As educators, we encourage respect for our profession through the practice of the highest standards of personal and professional conduct. Independent associations understand educators are professionals and must be compensated adequately, both with respect and salary commensurate with the training, experience, and importance of their work. Educators should be actively involved in the political process, vote their conscience, and support the issues that they believe in. However, associations should never allow dues monies to be utilized as political campaign contributions or to support social causes unrelated to education. Independent associations provide similar services, benefits, legal and liability, and advocacy, at a fraction of the cost. Mostly because these associations are state-focused and have affordable dues.

The National Education Association spent more than twice as much money on politics-related expenditures than on its membership, an analysis of the union’s filings shows. Teachers’ unions engage in aggressive political partisanship and promote a wide-ranging social agenda on issues unrelated to education, often not reflective of the diverse political views of their broader membership.

Most teachers are not activists. Except for a small number of union activists, the teachers’ union does not influence a teacher’s thoughts about their work in a classroom. The average educator is focused on educating children, not expansive national social issues. The teachers’ union agenda hurts those in the trenches doing the real work in classrooms across our state and nation. They also resent being tied to the political or social agenda outside of education.  As highly intelligent people, educators do not need to be told who to vote for, or what issues to support or oppose.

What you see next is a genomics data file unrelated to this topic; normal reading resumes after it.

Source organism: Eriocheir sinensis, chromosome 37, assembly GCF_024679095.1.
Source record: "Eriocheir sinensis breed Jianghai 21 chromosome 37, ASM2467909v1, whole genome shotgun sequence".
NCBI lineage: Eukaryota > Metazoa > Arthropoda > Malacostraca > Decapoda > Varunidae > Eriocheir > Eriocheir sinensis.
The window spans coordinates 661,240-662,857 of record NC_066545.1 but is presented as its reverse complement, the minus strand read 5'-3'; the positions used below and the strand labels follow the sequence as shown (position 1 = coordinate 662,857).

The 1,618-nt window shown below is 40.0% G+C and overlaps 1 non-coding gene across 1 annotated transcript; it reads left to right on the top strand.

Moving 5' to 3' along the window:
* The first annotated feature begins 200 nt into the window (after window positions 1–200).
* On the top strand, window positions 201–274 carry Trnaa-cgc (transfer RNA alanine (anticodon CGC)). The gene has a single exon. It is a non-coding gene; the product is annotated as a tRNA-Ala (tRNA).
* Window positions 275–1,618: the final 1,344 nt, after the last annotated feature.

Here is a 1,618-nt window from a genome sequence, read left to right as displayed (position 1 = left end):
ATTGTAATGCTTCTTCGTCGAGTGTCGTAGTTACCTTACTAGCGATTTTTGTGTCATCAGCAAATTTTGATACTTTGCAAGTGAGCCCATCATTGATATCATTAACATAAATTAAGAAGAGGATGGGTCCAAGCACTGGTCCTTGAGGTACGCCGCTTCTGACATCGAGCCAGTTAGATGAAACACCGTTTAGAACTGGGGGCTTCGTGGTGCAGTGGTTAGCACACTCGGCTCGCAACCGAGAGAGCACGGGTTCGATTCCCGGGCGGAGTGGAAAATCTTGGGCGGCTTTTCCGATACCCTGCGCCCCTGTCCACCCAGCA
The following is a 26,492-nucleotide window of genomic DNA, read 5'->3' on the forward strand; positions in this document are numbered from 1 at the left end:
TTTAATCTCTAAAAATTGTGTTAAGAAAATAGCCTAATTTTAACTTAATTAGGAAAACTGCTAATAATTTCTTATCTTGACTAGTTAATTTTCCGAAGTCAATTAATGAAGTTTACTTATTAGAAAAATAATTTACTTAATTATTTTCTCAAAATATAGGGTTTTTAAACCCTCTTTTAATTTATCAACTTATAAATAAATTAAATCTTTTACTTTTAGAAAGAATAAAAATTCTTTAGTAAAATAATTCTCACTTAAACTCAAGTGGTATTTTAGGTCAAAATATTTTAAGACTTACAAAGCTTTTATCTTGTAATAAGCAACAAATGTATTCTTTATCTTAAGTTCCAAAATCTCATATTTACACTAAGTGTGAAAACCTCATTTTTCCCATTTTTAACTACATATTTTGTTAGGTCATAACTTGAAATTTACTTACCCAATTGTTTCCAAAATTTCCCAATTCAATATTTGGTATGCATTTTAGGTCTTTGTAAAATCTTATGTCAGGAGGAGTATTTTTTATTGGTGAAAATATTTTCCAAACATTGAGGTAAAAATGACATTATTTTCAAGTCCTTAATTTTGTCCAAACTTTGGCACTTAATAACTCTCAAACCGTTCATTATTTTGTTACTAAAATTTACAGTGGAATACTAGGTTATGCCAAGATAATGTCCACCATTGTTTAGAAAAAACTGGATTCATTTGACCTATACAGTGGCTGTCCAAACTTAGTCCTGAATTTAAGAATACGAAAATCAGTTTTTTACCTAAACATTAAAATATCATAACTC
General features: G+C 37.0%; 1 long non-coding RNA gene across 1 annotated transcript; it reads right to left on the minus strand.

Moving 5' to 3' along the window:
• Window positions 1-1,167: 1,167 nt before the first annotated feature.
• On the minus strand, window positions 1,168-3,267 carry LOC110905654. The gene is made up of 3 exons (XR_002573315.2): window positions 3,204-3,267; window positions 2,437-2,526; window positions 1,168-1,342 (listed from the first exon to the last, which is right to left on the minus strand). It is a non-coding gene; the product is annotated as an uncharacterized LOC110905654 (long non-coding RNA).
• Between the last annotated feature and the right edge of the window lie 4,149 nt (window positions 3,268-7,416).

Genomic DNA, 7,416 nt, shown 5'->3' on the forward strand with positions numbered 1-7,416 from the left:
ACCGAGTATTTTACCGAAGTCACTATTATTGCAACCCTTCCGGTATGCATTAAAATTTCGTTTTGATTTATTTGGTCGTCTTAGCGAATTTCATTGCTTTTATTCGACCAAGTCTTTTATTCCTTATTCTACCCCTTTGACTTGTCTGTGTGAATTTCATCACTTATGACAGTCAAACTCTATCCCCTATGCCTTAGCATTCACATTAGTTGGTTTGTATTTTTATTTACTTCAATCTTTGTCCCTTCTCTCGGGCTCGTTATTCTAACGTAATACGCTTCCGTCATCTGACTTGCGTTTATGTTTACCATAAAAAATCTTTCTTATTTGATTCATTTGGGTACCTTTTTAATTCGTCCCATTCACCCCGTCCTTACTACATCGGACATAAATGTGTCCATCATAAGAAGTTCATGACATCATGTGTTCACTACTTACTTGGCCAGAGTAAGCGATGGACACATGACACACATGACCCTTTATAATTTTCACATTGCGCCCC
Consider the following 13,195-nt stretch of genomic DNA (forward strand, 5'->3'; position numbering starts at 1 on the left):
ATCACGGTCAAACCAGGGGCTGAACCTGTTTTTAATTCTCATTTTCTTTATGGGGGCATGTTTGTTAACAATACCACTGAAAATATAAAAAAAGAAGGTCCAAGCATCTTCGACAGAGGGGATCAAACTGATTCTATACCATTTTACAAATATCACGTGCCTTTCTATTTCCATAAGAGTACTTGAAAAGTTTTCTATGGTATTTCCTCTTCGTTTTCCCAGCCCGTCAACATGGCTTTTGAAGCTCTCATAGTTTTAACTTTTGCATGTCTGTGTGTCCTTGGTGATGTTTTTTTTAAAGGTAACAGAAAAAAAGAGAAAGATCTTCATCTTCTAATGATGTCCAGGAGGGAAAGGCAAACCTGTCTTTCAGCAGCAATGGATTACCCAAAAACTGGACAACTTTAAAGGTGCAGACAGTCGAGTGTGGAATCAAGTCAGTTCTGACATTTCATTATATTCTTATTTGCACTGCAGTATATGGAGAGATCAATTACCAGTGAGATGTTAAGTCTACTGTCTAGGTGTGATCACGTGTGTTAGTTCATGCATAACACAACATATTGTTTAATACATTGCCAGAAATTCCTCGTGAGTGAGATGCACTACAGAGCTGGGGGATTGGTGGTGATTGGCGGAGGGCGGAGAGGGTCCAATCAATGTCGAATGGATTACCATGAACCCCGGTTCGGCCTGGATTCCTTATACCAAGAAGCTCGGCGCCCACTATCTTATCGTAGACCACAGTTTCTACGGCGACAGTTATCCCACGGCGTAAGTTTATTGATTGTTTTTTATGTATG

The American Federation of Teachers, to their credit, have never shied away from embracing their union label. Most dues-paying teachers in the National Education Association have no idea where their dues monies go or that they are in “the largest labor union in the United States.” 

Education writer Jeremiah Poff wrote: “The political donations by the NEA dwarfed the $48.8 million in political activities and $5.9 million in contributions spent by the nation’s second-largest teachers union, the American Federation of Teachers, according to Americans for Fair Treatment. The combined total of the AFT’s political spending was less than 30% of its 2020-2021 expenses, as opposed to the nearly 50% spent by the NEA.” 

Independent Associations prove that it is possible to be a state-focused, professional teachers association, advancing the profession through teacher advocacy and professional development as well as promoting excellence in education for students without being a top-down, centralized, controlled union engaged in militant tactics. We believe that professional educators need to be a member of a professional association that reflects their values and beliefs. You can focus on the reasons you became an educator in the first place. 

JC Bowman, Executive Director of the Professional Educators of Tennessee


JC Bowman is the Executive Director of the Professional Educators of Tennessee, a non-partisan teacher association headquartered in Nashville, Tennessee. Permission to reprint in whole or in part is hereby granted, provided that the author and the association are properly cited. For more information on this subject or any education issue please contact Professional Educators of Tennessee. To schedule an interview please contact or 615-778-0803.